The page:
At the age of 23, he set up the Donostia Chamber Orchestra and, during his time in London, he founded The European Sinfonia.
He has conducted and recorded opera, zarzuela and symphonic-choral music in Spain, Poland, Japan, Latvia, Italy and Switzerland and he has conducted groups such as the Basque National Orchestra, the Latvian Philharmonic Orchestra, the Russian National Orchestra or the Navarre Symphony Orchestra where he was the Associate Conductor between 2015 and 2018.
He has received awards such as the INJUVE Composition Prize from the Navarre Institute of Sport and Youth, in 1998 and 1999, the International Pablo Sorozábal Composition Award for his work Quartet for Strings Nº 2 – Tétares or first prize for musical composition awarded by the Government of Navarre for his work Ennea III. In 2000, he received the 18th Joaquín Turina Award for musical composition, from Seville City Council, for his work Requiem Sine Verbis for a large orchestra, and the 15th Ciutat d’Alcoi Composition Prize, for Coplas.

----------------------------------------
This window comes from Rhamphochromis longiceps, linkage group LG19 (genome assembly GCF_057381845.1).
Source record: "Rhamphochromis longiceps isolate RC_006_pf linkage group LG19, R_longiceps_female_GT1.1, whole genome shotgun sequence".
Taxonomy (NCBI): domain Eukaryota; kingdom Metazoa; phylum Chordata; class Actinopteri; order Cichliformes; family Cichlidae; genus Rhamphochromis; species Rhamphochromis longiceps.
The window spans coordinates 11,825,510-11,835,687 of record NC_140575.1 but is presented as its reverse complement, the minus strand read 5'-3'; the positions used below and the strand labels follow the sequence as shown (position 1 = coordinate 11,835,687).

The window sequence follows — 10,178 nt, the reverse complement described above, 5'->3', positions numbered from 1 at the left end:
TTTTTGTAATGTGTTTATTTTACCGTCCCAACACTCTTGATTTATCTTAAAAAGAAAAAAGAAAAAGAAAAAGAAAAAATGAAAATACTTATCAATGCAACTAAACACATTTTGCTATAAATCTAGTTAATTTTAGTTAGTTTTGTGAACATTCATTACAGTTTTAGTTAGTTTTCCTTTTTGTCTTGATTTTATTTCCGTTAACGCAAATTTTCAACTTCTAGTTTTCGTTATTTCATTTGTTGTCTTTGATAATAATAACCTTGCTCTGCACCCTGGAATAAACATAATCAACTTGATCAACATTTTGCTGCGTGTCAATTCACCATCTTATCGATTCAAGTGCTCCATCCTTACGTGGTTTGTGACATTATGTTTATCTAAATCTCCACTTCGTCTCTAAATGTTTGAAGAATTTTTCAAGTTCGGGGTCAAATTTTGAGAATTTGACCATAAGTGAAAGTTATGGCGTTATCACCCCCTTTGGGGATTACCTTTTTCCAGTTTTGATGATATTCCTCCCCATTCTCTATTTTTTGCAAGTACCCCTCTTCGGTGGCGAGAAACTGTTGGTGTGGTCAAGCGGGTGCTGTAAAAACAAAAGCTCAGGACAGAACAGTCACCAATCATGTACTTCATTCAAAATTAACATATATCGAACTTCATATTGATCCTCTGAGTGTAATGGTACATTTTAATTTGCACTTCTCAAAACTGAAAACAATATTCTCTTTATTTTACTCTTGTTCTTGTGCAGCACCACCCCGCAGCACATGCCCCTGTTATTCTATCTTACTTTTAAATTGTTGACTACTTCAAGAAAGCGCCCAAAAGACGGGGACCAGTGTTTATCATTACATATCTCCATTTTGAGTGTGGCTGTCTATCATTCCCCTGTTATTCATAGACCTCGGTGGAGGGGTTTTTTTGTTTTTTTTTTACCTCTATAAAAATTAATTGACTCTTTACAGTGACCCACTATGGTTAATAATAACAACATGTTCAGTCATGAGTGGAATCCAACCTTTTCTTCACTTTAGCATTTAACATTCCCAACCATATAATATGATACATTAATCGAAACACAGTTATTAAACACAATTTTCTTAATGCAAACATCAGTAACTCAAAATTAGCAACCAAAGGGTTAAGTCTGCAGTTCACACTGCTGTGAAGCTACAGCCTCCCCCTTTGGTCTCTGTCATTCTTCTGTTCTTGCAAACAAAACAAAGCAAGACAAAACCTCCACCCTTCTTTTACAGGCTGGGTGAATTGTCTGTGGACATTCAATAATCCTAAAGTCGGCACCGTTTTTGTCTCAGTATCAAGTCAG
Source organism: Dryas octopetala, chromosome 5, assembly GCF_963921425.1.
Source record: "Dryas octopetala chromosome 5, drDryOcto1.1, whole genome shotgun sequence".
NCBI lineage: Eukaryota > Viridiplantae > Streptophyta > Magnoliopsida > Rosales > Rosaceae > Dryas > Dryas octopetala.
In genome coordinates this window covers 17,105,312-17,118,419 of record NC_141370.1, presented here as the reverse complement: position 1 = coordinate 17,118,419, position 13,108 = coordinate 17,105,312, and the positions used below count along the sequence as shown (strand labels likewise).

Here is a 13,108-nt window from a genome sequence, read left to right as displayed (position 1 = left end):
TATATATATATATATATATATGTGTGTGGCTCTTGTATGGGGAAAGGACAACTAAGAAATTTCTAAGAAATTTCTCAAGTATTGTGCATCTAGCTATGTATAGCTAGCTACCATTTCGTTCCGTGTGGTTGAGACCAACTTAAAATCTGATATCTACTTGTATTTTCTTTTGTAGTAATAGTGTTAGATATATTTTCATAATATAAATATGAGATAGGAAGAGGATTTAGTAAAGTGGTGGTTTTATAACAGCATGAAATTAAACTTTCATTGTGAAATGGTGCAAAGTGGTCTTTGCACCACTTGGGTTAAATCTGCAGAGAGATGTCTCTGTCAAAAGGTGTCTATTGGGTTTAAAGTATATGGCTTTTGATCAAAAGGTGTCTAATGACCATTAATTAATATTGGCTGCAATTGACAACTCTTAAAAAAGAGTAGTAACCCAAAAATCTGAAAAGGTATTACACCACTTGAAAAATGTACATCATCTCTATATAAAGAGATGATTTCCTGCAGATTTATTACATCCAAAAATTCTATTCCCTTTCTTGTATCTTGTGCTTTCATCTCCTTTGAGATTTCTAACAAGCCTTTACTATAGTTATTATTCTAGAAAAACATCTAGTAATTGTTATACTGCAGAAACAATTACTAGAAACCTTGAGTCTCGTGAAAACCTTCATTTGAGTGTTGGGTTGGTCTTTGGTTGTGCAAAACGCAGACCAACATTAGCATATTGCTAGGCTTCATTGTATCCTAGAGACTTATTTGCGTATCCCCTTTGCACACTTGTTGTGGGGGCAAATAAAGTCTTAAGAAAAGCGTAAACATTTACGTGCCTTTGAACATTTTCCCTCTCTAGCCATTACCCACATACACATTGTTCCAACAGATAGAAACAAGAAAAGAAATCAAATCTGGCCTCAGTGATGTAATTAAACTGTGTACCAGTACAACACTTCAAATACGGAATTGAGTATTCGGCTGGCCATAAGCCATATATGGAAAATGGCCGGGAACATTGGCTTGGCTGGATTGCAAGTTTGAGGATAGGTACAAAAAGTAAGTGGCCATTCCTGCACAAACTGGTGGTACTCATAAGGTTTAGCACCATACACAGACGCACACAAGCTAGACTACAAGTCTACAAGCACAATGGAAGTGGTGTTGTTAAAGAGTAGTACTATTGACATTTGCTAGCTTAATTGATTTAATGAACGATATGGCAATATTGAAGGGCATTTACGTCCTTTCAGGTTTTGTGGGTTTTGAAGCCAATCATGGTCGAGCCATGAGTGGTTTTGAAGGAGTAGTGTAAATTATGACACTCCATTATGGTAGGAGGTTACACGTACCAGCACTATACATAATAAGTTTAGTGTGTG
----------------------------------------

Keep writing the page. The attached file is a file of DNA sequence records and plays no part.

He is currently the analysis professor at Musikene - the Higher School of Music of the Basque Country and resident conductor for the La Rioja Symphony Orchestra.
Tripticum. Salve Regina
Tripticum. Ave María